Samuel Eto'o signed for Chelsea to add some experience, quality…
In the last article, I laid out the reasons that Spurs’ attacking philosophy needed a massive overhaul after Modric’s departure. In this article, I hope to establish why Spurs attacking future is a 4-3-3 that features a midfield of Sandro or Parker playing alongside Dembele and Sigurdsson.
The basic problem facing Spurs post-Modric is this: How can they creatively advance the ball to create high-quality scoring chances? With Modric, all the creative potential of their side was summed up in one player who made the whole attack go. Without him, the side have looked much more pedestrian, struggling to create chances off the predictable passing moves of Sandro and Livermore. The only time Spurs looked consistently threatening in the first two matches came when Lennon or Bale received the ball in space out wide and ran at their defender. But whenever the ball was in central areas, Spurs have looked extremely predictable. So what do you do about that? I’m going to propose that you drop your advanced central midfielder (usually Sigurdsson) back into a midfield three. With two holding mids in the center, he doesn’t get enough service to be effective anyway.
By deploying a midfield three, you can be a bit more flexible in what sort of players you slot into those roles. Rather than needing two defensive players to cover the vast central midfield area, you can have three players patrolling the area – which means you can get away with playing only one strict destroyer. In the other two spots, you can use a distributor (think Xavi at Barcelona or Fabregas during his Arsenal days) and a runner to link up play between the midfield two and front three (here you should think of Iniesta at Barca, Rosicky at Arsenal, or Lampard at Chelsea). The other interesting thing with this set up is that in games where you are the more talented side, 4-3-3 can easily become 3-4-3 with the destroyer sliding into defense with the two center backs and the two fullbacks moving forward to flank the remaining two midfielders. Given Parker and Sandro’s positional conservatism and the more enterprising mentality of Benoit Assou-Ekotto and Kyle Walker, it isn’t hard to see Spurs shifting more toward a 3-4-3 against lower half sides. So this approach – three midfield players with each one assuming a distinct role in the side – is what I believe Villas Boas is trying to establish at Spurs. And if you look at his recent transfers with that philosophy in mind then they begin to make a bit more sense.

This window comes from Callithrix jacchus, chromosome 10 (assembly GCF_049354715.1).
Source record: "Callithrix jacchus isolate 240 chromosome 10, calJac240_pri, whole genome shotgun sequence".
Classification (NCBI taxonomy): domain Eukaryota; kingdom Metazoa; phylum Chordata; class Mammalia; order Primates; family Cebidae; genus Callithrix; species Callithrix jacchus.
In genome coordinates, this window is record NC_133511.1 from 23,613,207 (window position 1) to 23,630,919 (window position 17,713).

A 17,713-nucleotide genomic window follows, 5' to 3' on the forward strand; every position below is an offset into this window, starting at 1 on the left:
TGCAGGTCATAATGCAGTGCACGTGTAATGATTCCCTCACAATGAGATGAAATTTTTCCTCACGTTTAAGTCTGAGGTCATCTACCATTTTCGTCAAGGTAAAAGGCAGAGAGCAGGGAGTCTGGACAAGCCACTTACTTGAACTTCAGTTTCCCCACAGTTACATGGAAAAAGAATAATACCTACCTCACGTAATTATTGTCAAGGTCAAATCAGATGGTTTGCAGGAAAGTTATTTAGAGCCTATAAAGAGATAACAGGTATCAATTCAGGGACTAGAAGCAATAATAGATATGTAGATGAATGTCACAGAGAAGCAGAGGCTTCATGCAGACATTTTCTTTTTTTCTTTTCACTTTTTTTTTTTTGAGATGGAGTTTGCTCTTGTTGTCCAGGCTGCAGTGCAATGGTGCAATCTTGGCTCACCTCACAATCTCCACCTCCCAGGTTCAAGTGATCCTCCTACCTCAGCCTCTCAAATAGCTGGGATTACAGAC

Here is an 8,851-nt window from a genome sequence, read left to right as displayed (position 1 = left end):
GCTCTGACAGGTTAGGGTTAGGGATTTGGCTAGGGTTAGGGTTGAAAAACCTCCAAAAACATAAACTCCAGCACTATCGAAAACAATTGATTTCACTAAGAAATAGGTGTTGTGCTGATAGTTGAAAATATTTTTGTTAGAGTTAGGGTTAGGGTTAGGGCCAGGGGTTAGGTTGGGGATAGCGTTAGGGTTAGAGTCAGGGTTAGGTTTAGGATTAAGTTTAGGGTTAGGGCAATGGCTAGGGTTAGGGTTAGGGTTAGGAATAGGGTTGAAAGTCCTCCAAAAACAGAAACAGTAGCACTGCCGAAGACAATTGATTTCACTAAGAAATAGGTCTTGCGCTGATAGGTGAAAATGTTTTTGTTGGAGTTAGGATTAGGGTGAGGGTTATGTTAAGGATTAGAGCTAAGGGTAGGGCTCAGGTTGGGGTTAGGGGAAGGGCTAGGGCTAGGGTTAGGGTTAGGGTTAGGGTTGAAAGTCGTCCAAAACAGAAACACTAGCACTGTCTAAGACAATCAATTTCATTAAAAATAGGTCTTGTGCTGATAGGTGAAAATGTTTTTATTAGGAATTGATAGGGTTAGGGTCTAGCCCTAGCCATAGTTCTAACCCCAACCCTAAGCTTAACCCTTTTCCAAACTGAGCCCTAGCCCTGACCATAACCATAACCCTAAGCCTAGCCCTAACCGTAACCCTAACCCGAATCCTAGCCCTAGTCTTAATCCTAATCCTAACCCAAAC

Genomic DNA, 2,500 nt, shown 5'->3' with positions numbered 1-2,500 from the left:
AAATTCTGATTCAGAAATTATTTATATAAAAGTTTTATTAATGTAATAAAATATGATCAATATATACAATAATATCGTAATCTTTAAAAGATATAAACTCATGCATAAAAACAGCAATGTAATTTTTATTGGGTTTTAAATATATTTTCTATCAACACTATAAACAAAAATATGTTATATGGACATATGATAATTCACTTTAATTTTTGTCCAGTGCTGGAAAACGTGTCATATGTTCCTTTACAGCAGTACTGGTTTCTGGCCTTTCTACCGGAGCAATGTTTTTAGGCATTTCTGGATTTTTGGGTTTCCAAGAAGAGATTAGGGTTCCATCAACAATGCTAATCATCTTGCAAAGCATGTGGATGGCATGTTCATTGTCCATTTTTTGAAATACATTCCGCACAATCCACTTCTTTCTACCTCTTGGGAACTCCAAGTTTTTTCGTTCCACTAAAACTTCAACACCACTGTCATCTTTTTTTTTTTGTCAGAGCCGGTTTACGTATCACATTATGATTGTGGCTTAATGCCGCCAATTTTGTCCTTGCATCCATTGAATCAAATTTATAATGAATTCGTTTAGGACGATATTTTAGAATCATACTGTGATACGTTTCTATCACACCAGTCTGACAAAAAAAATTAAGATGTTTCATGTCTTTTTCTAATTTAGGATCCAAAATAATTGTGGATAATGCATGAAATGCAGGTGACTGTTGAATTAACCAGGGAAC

So pretend Spurs never signed Dembele and Dempsey and they kept Van der Vaart. Now they’re heading into the remainder of the season with the squad they had last Saturday. If you take Dembele out of the side and play a 4-3-3 with two holders and Sigurdsson or Van der Vaart, what you actually end up with is precisely the sort of thing that I already showed won’t work: a 4-2-3-1 without any creativity and in which your central attacking midfielder becomes marginalized due to lack of service.
What’s needed to make that midfield three work is a destroyer to shield the back line, a distributor who can make the attack go without taking many touches but who can make quick one or two touch passes to spring the attack to life, and a midfielder who can retain possession to either slow play down or to advance the ball simply by running at defenders. It’s that marauding runner who will stretch defenses and create space for the wide attacking players and he’s absolutely essential to making the system go. Modric used to be that for Spurs. What made him so remarkable is that he played that role and the regista role simultaneously, deciding which route to go based on what was available to him when he received the ball. In the new setup, Dembele will be the runner who stretches the defense and Sigurdsson will play the role of distributor. Consider Dembele’s heat map and average position map from his final match with Fulham against Man United:
Notice that in the heat map, Dembele almost always takes his first touch behind the halfway line. But on the average position map, he’s in a more advanced position (look for number 30, just below the midfield circle on the United side of the field). That reflects what anyone who watched the game could see for themselves: Most of Fulham’s most promising attacks came off long runs by Dembele where he beat the first man and then forced another United defender to come out of their position to stop his run. That’s how you stretch defenses and that’s how you create space to make life easier on your other attacking players. You think Bale, Adebayor, Dempsey, Sigurdsson and Lennon aren’t excited to benefit from Dembele’s mazy runs? Thanks to Dembele’s runs, Sigurdsson can operate in a more central role as a distributor. But he’ll also have freedom to jump ahead and join the attack in a role much like his closest Premiership analog, Frank Lampard, mostly looking for quick touches to set up teammates or the chance for an unmarked run from deep toward the goal. So Spurs midfield three would be Sandro, Sigurdsson and Dembele with Parker, Huddlestone, and Livermore available off the bench.
There are a couple other points to consider as well. In a 4-3-3, there are always five other places where attacking threats can come from. But thanks to the canny transfer activity of the past summer, Spurs actually have six other players to involve in the attack. So let’s talk about them.
First is Adebayor. He’s a number nine striker, but he’s a number nine with phenomenal range and good passing ability (and, sadly for Spurs supporters, a less than reliable record as a finisher). Interestingly, the only Premiership striker who really compares to Adebayor is former Spurs striker Peter Crouch. Consider: